World Cup could lack a few world-class names

Wednesday, May 14, 2003

Masters champion Mike Weir has traveled to Argentina, Japan and Mexico the last three years to play in the World Cup, a rare chance for him to represent Canada in a team competition.

The World Cup is in Kiawah Island, S.C., this year, but Weir has little choice but to take himself -- and possibly his country -- out of the tournament.

Because of scheduling problems created by the Sept. 11 terrorist attacks, the World Cup will be played Nov. 13 to 16, one week before the Presidents Cup in South Africa.

"It looks like if I don't go, Canada might not be able to qualify," Weir said. "On the other hand, if I play in the World Cup I lose a day and don't get to South Africa until Tuesday. That gives me one practice round, and that's not fair to the Presidents Cup team.

"I'm in a tough spot."

He's not alone.

Along with the defending champion (Japan), only the top 17 players from different countries are exempt to the World Cup.

Weir is at No. 5 in the world ranking. If he decides not to play, Canada's spot would go to the country with the next highest-ranked player available -- Thomas Bjorn (No. 64) and Denmark if the teams were chosen today. Ian Leggatt is the next highest-ranked Canadian at No. 179.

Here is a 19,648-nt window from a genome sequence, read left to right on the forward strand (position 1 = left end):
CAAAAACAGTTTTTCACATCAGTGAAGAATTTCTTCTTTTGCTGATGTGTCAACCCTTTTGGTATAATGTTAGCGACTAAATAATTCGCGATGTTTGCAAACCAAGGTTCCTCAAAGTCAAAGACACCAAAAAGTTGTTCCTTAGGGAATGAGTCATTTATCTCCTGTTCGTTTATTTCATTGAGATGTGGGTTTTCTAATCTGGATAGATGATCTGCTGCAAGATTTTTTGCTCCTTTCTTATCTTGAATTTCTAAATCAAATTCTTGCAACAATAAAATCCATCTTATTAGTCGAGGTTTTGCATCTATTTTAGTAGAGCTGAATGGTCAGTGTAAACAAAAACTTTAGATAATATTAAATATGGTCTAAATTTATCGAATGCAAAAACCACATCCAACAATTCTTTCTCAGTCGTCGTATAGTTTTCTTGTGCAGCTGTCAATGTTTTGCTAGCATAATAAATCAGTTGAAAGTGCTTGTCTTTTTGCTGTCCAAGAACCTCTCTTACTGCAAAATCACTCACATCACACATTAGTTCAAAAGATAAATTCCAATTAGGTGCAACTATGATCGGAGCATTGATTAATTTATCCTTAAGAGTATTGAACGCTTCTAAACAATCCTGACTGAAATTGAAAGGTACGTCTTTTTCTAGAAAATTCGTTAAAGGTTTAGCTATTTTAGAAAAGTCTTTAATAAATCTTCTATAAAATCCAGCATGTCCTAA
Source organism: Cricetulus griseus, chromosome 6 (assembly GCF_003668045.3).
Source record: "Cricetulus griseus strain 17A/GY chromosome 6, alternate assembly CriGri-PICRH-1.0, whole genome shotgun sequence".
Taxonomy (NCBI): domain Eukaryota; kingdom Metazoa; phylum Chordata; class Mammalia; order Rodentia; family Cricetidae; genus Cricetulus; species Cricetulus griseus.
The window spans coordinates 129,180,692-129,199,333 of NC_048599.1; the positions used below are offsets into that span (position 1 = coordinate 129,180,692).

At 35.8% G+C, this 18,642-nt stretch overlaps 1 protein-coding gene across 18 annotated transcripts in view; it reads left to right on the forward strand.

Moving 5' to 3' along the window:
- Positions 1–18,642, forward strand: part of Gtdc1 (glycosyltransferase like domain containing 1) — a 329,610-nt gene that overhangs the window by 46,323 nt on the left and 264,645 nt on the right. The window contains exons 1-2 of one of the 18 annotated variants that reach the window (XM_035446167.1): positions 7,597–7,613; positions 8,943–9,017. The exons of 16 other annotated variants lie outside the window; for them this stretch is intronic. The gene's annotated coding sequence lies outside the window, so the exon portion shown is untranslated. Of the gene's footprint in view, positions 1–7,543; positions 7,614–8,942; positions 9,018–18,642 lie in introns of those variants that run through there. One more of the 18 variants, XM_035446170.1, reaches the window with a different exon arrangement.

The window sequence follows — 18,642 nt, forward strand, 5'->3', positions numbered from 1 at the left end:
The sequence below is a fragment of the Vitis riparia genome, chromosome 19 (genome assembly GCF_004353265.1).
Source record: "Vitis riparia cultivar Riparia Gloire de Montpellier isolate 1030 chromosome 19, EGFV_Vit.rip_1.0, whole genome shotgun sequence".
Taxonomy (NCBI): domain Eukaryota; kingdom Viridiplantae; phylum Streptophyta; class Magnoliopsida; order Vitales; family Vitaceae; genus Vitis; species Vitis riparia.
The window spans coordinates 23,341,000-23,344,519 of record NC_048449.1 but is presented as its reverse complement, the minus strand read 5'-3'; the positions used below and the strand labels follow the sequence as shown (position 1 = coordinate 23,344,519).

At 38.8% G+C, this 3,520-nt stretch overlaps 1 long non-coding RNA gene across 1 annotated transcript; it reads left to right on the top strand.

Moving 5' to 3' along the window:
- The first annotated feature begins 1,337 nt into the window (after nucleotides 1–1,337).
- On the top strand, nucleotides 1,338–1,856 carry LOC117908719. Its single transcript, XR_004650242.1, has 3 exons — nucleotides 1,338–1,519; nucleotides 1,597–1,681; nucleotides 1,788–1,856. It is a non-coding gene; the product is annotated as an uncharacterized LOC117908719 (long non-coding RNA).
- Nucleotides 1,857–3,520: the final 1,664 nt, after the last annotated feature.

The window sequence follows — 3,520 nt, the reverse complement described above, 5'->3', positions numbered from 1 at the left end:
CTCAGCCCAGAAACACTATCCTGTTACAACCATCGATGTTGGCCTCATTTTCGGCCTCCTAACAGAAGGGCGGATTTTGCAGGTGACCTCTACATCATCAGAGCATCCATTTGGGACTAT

K.J. Choi might qualify for his first Presidents Cup team and could face the same problem as Weir. Next in line for South Korea is S.K. Ho at No. 156.

Vijay Singh has played the last two World Cups. Fiji's next-best player is Dinesh Chand, who checks in this week at No. 353. Then again, no one would be surprised if Singh played the World Cup and the Presidents Cup.

The Presidents Cup team will be decided Aug. 17. The qualifications deadline for the World Cup is Sept. 22.

Canada, South Korea and other countries affected by the scheduling still could play in the World Cup by earning one of the six spots available through qualifying.

The Presidents Cup -- matches between the United States and an International team from everywhere but Europe -- had been played in even-numbered years, but was pushed back to 2003 when the Ryder Cup was delayed.

Ed Moorhouse, chief operating officer for the PGA Tour, said officials had no choice but to put the World Cup one week before the Presidents Cup.

"There were a lot of moving parts, and that was the only place the World Cup would fit in," he said. "This is going to be the only year we'll have that scheduling issue."

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